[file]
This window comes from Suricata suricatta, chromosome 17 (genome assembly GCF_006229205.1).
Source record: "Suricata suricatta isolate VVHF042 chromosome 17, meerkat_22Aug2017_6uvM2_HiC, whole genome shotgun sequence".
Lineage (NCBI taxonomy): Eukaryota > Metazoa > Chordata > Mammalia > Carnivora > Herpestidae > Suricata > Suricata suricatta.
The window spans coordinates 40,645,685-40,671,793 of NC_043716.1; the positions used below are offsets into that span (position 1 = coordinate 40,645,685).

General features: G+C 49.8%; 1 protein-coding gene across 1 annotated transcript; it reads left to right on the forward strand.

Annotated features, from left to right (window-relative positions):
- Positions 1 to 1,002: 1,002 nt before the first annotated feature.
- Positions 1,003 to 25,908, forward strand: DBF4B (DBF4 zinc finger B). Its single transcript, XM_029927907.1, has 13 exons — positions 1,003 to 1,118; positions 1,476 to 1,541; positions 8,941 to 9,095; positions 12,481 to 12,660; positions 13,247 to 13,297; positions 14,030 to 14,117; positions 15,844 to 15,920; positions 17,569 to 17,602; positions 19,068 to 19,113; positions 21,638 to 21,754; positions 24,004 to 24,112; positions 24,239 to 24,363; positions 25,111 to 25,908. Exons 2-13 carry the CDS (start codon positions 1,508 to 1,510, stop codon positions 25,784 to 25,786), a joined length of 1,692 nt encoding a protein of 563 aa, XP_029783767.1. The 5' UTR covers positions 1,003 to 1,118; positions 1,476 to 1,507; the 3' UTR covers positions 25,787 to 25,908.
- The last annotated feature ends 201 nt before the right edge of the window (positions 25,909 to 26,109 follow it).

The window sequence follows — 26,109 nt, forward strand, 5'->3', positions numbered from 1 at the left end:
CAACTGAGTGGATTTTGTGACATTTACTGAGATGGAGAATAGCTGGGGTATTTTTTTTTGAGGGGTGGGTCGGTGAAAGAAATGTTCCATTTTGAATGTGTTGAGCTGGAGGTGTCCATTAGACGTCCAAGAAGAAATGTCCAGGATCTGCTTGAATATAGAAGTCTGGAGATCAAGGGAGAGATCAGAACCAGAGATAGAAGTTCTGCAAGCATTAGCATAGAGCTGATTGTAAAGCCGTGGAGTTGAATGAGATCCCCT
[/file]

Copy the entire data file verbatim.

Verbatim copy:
This window comes from Suricata suricatta, chromosome 17 (genome assembly GCF_006229205.1).
Source record: "Suricata suricatta isolate VVHF042 chromosome 17, meerkat_22Aug2017_6uvM2_HiC, whole genome shotgun sequence".
Lineage (NCBI taxonomy): Eukaryota > Metazoa > Chordata > Mammalia > Carnivora > Herpestidae > Suricata > Suricata suricatta.
The window spans coordinates 40,645,685-40,671,793 of NC_043716.1; the positions used below are offsets into that span (position 1 = coordinate 40,645,685).

General features: G+C 49.8%; 1 protein-coding gene across 1 annotated transcript; it reads left to right on the forward strand.

Annotated features, from left to right (window-relative positions):
- Positions 1 to 1,002: 1,002 nt before the first annotated feature.
- Positions 1,003 to 25,908, forward strand: DBF4B (DBF4 zinc finger B). Its single transcript, XM_029927907.1, has 13 exons — positions 1,003 to 1,118; positions 1,476 to 1,541; positions 8,941 to 9,095; positions 12,481 to 12,660; positions 13,247 to 13,297; positions 14,030 to 14,117; positions 15,844 to 15,920; positions 17,569 to 17,602; positions 19,068 to 19,113; positions 21,638 to 21,754; positions 24,004 to 24,112; positions 24,239 to 24,363; positions 25,111 to 25,908. Exons 2-13 carry the CDS (start codon positions 1,508 to 1,510, stop codon positions 25,784 to 25,786), a joined length of 1,692 nt encoding a protein of 563 aa, XP_029783767.1. The 5' UTR covers positions 1,003 to 1,118; positions 1,476 to 1,507; the 3' UTR covers positions 25,787 to 25,908.
- The last annotated feature ends 201 nt before the right edge of the window (positions 25,909 to 26,109 follow it).

The window sequence follows — 26,109 nt, forward strand, 5'->3', positions numbered from 1 at the left end:
CAACTGAGTGGATTTTGTGACATTTACTGAGATGGAGAATAGCTGGGGTATTTTTTTTTGAGGGGTGGGTCGGTGAAAGAAATGTTCCATTTTGAATGTGTTGAGCTGGAGGTGTCCATTAGACGTCCAAGAAGAAATGTCCAGGATCTGCTTGAATATAGAAGTCTGGAGATCAAGGGAGAGATCAGAACCAGAGATAGAAGTTCTGCAAGCATTAGCATAGAGCTGATTGTAAAGCCGTGGAGTTGAATGAGATCCCCT